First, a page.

Starbucks asks labor board to temporarily suspend union votes

Starbucks is asking the National Labor Relations Board to temporarily suspend all union elections at its U.S. stores in response to allegations of poor coordination between regional NLRB officials and the union.

In a letter sent Monday to the NLRB, Starbucks said an unnamed government official informed the company of numerous problems at the NLRB office in St. Louis while overseeing an election at a Starbucks store in Overland Park, Kansas, earlier this spring.

The Seattle coffee giant alleges the regional office made special arrangements for pro-union workers to vote in person at its office, even though the store’s election was supposed to be by mail-in ballot.

Starbucks said regional officials also leaked confidential information to the union, including ballots that arrived in the mail to be counted.

Email messages seeking comment were left Monday at the NLRB and Starbucks Workers United, the group seeking to unionize US Starbucks stores. The union said it was preparing a response.

Workers at the Overland Park store voted 6 to 1 to unionize in April, but seven additional ballots were contested by Starbucks or the union. A hearing on those challenges is scheduled for Tuesday, but in the letter, Starbucks asked that that hearing be delayed.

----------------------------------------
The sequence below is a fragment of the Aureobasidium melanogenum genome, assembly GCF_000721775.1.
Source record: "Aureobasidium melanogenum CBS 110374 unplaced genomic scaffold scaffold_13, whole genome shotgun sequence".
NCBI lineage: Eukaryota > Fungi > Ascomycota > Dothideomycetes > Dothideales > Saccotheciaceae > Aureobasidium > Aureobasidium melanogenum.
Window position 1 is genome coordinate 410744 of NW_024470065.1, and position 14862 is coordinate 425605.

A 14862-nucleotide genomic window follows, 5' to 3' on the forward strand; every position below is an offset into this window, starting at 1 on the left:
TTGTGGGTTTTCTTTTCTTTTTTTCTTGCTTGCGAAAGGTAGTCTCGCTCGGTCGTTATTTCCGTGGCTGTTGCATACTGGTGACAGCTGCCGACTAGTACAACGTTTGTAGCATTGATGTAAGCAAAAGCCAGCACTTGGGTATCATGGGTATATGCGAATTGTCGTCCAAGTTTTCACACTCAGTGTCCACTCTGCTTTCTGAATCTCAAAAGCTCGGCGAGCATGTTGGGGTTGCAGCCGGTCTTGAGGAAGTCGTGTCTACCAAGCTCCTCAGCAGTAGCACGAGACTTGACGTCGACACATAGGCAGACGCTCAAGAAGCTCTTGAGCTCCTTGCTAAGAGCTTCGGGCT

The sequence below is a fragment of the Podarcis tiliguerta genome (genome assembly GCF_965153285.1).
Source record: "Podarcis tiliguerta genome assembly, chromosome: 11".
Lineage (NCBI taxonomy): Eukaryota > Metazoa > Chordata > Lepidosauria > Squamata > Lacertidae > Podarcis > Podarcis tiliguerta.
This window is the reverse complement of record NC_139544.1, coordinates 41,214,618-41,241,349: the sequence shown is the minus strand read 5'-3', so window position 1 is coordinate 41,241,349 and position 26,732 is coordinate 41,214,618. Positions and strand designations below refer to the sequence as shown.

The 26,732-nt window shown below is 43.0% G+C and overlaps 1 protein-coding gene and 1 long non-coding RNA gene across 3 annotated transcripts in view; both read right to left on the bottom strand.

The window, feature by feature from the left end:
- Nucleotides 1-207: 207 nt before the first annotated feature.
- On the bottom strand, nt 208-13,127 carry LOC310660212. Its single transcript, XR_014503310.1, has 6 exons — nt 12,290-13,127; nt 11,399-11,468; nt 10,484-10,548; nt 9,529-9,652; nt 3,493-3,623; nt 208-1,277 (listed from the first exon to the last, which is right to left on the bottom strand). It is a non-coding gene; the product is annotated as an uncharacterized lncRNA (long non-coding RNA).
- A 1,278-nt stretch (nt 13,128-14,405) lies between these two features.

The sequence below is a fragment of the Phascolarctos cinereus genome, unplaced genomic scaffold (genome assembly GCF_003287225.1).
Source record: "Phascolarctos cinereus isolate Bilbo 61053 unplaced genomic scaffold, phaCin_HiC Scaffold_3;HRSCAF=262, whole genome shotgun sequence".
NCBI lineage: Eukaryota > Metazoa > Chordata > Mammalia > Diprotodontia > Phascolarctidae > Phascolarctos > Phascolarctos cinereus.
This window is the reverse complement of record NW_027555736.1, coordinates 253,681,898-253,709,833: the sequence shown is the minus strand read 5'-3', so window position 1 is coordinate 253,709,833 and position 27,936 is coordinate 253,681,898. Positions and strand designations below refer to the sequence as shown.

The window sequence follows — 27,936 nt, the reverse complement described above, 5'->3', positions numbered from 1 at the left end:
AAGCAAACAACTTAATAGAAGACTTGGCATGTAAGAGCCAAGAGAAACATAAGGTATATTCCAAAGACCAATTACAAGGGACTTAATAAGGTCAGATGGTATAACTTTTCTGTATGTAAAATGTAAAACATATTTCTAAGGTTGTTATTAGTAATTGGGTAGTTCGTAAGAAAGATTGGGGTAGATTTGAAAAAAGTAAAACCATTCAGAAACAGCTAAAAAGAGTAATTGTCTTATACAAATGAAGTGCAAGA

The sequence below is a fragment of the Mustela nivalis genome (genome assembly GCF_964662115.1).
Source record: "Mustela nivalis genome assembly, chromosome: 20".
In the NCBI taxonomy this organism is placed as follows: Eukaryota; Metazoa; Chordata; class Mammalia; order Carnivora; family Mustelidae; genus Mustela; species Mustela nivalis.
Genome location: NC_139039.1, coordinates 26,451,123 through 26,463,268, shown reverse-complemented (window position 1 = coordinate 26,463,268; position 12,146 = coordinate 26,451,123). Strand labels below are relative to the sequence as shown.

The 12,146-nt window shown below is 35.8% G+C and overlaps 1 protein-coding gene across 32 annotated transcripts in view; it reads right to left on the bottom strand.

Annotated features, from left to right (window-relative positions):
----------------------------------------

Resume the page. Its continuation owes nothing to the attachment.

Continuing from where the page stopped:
More than 220 US Starbucks stores have voted to unionize since late last year. The company opposes the unionization effort.

Starbucks said there is evidence of misconduct in other regions as well. The company wants the NLRB to fully investigate Starbucks’ other union elections and release a report of its findings. The company said the board should also put safeguards in place to prevent regional officials from coordinating with one party or another.

Starbucks also asked the NLRB to issue an order requiring all current and future elections to be held in person with observers from both sides.

“If the NLRB does not respond by investigating and remedying these types of actions, we fail to see how the board can present itself as a neutral agency,” the company said in the letter.

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